Bullies aren’t just a problem in schoolyards and online. In the past decade, the workplace bully has come under scrutiny. Though laws are in place to protect workers from sexual harassment and discrimination, company managers are still struggling to deal with adult bullies in the workplace.
Spotting a Bully
Like all bullying, workplace bullying can come in a variety of forms. Overt forms of bullying, such as harassment, verbal abuse and threatening are easy to detect. More subtle variations can be harder to notice, but managers should watch for signs. Use the tips below to size up potential bullying situations. Look out for:
- Employees who take sole credit for or sabotage group projects.
- Employees who dominate meetings with interruptions, sarcasm and negativity.
- Aggressive body language.
- Fearful co-workers.
- Mobbing—when a group teams up against a co-worker.
- Groups that ostracize another co-worker.
- Team leaders who overrule decisions without a rationale.
Am I the Bully?
According to staffing agency The McIntyre Group, more than 35 percent of workers report having been bullied at work. Employees felt bullied by their bosses in almost 75 percent of those cases. Those in a position of power are often the ones benefitting from bullying, since this behavior can enable them to get the results they want. However, this behavior ultimately leads to a workforce with low morale and poor productivity. It’s important that managers self-assess their behavior and try to be objective. Examples of good questions for managers to ask themselves are:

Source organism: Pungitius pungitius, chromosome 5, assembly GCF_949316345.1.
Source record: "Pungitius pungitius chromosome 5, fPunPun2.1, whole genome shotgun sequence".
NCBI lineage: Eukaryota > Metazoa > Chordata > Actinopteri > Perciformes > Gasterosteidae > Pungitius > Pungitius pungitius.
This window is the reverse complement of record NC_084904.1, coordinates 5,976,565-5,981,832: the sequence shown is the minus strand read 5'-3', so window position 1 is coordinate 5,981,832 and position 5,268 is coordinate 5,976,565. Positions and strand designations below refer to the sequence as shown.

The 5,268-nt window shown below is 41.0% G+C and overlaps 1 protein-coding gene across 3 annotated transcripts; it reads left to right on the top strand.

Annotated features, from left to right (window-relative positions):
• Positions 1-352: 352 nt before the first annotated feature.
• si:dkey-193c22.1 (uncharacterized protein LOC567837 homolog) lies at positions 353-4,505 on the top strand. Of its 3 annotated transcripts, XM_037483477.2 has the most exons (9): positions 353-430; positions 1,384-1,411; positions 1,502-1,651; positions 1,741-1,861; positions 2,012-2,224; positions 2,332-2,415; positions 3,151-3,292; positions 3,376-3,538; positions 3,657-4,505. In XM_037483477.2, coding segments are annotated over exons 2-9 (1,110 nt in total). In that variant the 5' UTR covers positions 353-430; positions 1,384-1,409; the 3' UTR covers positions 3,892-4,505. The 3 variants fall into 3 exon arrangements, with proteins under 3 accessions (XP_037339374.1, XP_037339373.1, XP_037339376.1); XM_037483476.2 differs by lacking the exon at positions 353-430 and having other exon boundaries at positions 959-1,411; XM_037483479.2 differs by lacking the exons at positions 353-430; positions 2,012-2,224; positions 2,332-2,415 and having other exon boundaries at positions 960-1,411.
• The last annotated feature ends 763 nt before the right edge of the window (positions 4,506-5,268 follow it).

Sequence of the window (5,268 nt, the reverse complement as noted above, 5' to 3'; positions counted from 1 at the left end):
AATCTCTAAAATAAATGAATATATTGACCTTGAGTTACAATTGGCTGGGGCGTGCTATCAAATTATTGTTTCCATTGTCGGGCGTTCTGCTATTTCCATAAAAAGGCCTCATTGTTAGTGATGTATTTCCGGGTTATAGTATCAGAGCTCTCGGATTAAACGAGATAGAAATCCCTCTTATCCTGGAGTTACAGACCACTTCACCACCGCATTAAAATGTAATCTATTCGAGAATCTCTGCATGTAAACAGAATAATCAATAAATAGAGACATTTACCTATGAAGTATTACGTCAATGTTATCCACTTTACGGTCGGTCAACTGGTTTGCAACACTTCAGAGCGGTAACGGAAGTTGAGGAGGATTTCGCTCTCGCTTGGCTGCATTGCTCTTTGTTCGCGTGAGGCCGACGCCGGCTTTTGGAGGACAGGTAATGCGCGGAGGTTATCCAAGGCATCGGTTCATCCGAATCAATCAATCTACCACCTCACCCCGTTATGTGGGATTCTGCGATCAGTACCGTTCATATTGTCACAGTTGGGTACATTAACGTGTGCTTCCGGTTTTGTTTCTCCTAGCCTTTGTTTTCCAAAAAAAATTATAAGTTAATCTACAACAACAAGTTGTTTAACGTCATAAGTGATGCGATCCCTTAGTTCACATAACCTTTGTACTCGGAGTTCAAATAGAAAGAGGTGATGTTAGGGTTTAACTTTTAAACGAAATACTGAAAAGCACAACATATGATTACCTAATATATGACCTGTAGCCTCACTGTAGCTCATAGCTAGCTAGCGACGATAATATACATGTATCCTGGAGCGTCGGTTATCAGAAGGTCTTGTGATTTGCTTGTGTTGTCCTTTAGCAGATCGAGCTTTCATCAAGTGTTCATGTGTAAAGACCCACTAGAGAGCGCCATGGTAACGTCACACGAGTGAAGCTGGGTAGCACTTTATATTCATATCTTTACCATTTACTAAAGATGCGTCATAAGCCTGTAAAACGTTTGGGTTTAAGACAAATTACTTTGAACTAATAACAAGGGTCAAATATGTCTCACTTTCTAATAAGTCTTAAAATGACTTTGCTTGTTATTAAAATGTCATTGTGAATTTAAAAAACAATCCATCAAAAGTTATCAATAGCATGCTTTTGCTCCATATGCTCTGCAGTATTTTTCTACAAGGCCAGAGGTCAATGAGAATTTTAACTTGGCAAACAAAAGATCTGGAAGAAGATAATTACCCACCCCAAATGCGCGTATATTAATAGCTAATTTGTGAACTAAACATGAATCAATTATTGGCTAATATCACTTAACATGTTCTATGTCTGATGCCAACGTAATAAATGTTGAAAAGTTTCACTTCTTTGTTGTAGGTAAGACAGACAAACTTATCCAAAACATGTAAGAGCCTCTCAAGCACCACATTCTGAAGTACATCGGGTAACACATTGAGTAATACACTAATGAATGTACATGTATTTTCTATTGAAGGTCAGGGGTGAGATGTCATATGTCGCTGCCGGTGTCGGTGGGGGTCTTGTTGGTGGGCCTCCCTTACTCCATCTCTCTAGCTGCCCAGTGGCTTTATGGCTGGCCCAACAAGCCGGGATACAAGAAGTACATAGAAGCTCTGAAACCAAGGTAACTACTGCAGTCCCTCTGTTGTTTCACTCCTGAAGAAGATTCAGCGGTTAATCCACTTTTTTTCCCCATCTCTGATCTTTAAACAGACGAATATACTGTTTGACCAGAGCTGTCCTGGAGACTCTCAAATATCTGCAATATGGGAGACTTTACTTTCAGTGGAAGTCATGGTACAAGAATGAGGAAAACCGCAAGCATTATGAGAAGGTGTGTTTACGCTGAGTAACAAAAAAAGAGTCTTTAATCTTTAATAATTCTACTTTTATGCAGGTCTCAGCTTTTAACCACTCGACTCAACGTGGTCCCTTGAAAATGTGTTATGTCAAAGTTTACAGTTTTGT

- When I present ideas in meetings, does everyone automatically agree with me?
- Is the turnover rate in my department higher than in others?
- Are my employees absent so much that it negatively affects productivity?
If the answer to any of these questions is yes, managers should look at themselves as a potential factor in these problems.
Taking a Stand
Since 2003, 24 states have introduced the Healthy Workplace Bill, but no laws have been enacted yet. However, individual companies would do well to consider adding a bullying policy or refining existing harassment policies to include workplace bullying. Human resources and managers who wish to take up this task should be sure to have the C-level executives on board with the initiative.
If a company does not have a bullying policy, managers can help ease the effects of workplace bullying through the manner by which they respond to complaints. Managers should be sure to let workers know that they are available. If a worker has a complaint, supervisors should take appropriate action; when workers are told to handle it on their own, it can make them feel as though they should just accept the way they’re treated. Furthermore, it is imperative that managers respond consistently to bullying complaints. Showing preferential treatment can foster resentment and poison morale.
It’s not easy managing a workforce. Group dynamics and business ethics can be difficult to balance with personal opinions and ambitions. A strong manager puts the team first. If you’re interested in management, Brescia University’s online master’s in management can help you navigate the ins and outs of forging a group into a team.
Established in 1950, Brescia University is a Catholic, liberal arts institution founded in the Ursuline tradition of personal and social transformation through education. With the advent of BUonline, Brescia brings accredited undergraduate and graduate programs to students across the nation. Brescia’s commitment to a student-centered environment rewards students who seek success through meaningful careers and service to others.
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